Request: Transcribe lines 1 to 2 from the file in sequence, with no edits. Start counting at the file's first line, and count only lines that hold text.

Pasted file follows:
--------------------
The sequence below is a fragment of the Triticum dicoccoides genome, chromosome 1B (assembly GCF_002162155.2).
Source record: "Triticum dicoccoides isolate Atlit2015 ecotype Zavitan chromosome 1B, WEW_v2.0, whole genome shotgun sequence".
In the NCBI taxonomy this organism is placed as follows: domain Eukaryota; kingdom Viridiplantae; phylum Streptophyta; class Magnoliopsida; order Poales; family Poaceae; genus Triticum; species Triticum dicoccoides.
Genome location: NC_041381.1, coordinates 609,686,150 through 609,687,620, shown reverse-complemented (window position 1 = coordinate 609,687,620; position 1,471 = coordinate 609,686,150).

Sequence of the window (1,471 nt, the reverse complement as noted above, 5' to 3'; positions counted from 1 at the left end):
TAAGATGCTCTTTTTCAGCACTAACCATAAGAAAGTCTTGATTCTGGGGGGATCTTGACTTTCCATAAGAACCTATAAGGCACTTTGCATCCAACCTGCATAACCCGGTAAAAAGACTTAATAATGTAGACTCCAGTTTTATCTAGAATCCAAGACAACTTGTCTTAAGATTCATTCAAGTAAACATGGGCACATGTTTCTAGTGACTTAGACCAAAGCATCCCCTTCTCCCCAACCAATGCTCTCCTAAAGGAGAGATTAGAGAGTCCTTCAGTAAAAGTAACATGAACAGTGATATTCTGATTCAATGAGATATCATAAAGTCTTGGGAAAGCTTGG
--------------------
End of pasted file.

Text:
The sequence below is a fragment of the Triticum dicoccoides genome, chromosome 1B (assembly GCF_002162155.2).
Source record: "Triticum dicoccoides isolate Atlit2015 ecotype Zavitan chromosome 1B, WEW_v2.0, whole genome shotgun sequence".